Patrick O'Donohue

Patrick O’Donohue was born in Brisbane on November 7, 1951. He lives in Adelaide in a little Housing Trust duplex with his dog, Lulu (see photo). Sometime soon, he will marry Clare, his sweetheart. Due to health problems, he doesn’t have a job and subsists courtesy of Centrelink. Except for the Friendly Street Readers, he remains widely unpublished. Like
many poets, he’s managed to fail beautifully.

Beating Time in a Gothic Space

The violence of the world
misses a pulse
in the apprehended silence
of a candle going, going out
in this high place of smoke and stone
lifted from space-time’s blown shout
brittling bones and corrupting brains
until death’s long pause from thought
or short, because it’s the point of nought.
In this night hour past bird talk
the sleeping pigeons
lay silled against leadlight
sure of dawn’s storm of light
which will blast the glass
of stilled heroic forms
tooled for an age
when stories were told on flat eyes
gorgeous in their vent of air
in their sun-jewelled mime
in their fish rills of dreamed skies.
In a nanosecond, long enough for this poem,
I feel terribly awake
like the time before I was born.
A child in her Easter best
lights another candle
above the massed wax of prayer
as the darkness shrinks
before the impossible logic
of our one great boast.

From Friendly Street No. 23

Sky High

Floating in a deep sun
of octopus pollen
with my right foot
stuck in my throat
I drifted past the spent bricks
of Japan’s wired tourists
vocalising ideograms
in a wave of hot talk
from the invisible rays
of a red dot sun
stark in war’s lost arms.
Adelaide’s jacarandas
(those sanctuaries of purple air)
were disappearing into a sky
someone had written upon.
In disassociation or art bliss
I felt the blue’s invading hue
dissolving my sense of who
seeping into my veins of empire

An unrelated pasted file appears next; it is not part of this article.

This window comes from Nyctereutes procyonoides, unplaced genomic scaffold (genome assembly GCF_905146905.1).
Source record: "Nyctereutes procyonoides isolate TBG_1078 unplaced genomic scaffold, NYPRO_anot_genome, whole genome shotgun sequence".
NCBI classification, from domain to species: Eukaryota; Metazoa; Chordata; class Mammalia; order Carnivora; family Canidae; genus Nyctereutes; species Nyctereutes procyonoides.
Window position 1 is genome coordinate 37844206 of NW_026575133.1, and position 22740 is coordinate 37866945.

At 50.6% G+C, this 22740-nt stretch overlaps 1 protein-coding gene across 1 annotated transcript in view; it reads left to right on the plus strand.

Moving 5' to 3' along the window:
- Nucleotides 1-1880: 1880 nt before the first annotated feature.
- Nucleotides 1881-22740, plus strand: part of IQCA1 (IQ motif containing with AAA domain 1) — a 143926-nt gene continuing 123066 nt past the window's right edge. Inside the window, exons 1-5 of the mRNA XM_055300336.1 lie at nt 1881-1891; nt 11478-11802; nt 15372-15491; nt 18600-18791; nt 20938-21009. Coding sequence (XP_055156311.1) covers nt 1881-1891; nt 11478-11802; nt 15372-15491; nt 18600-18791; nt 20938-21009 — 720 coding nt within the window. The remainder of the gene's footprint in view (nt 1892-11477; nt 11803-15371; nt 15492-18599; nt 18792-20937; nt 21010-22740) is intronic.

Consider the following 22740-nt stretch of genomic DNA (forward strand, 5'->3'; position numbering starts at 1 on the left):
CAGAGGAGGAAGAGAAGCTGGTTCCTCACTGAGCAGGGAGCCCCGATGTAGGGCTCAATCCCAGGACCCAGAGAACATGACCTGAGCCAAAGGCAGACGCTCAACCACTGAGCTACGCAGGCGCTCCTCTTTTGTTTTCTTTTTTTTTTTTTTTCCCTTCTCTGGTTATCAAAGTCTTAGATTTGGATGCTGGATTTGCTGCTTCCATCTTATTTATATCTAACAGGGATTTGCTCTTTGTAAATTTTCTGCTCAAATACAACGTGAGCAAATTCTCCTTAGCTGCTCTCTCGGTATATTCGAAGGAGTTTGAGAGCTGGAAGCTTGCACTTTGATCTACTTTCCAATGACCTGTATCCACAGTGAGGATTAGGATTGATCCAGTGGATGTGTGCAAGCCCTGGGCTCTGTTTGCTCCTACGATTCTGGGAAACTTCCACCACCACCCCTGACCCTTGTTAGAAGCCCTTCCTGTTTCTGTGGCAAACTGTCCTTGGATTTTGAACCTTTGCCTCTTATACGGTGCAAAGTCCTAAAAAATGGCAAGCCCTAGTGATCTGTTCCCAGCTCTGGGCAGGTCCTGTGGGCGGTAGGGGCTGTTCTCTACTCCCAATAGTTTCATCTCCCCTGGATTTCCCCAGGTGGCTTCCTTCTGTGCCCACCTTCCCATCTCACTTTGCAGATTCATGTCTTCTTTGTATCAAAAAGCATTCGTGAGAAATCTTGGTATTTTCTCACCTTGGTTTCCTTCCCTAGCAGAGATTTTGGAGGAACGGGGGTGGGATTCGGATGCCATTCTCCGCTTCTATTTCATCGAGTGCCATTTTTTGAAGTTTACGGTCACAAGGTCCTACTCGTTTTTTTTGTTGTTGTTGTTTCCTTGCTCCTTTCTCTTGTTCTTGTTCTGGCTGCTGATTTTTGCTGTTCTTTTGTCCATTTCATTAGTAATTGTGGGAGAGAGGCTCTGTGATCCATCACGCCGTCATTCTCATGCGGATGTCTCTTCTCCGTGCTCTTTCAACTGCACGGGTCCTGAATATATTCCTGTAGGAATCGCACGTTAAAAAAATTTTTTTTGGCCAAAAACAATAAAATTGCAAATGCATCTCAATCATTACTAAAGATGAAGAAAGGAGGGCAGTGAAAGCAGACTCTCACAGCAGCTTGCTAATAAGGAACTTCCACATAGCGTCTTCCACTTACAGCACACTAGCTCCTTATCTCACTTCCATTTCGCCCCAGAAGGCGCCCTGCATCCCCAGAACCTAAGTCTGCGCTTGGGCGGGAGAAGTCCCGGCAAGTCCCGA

giving me a taste of silence
and a yen for end of questions
but for an answer to WHY.

From Friendly Street No. 23

Sleep Precepts

(diving to Deep City’s precincts)

The second law of thermodynamics doesn’t always
                                                have the last say –
be that as it may,
it’s time to fall to reefs of coral stinging night,
to fish yak and ghosts who boo to leprosy,
to the trenches of octopus jokes,
to the sandweed singing below currents’ whoosh,
to organised chaos, where small things
                                                have big repercussions,
to the place where electricity is an idea with no
                                                reference point,
to the dark where a squid is an archangel,
to the place of art weightlessness
                                                where language fails,
to the place of mines and sailors’ skull-wails,
to the place of pieces-of-eight and oyster caresses,
to the kisses of pearls and blessed ashes,
to Judy’s ashes salting the sea breeze,
to Judy’s prayer of heroin tuna,
                                                where the moon
is your pillow, and stars are your eyes,
where every scheme is dreamt past its power,
where lies are impossible –
where all the mirrors are smashed,
and smoke is a thought formed
only in the eye-waked light of named essences,
formed in the day of an arbitrary concept.
From Friendly Street No. 25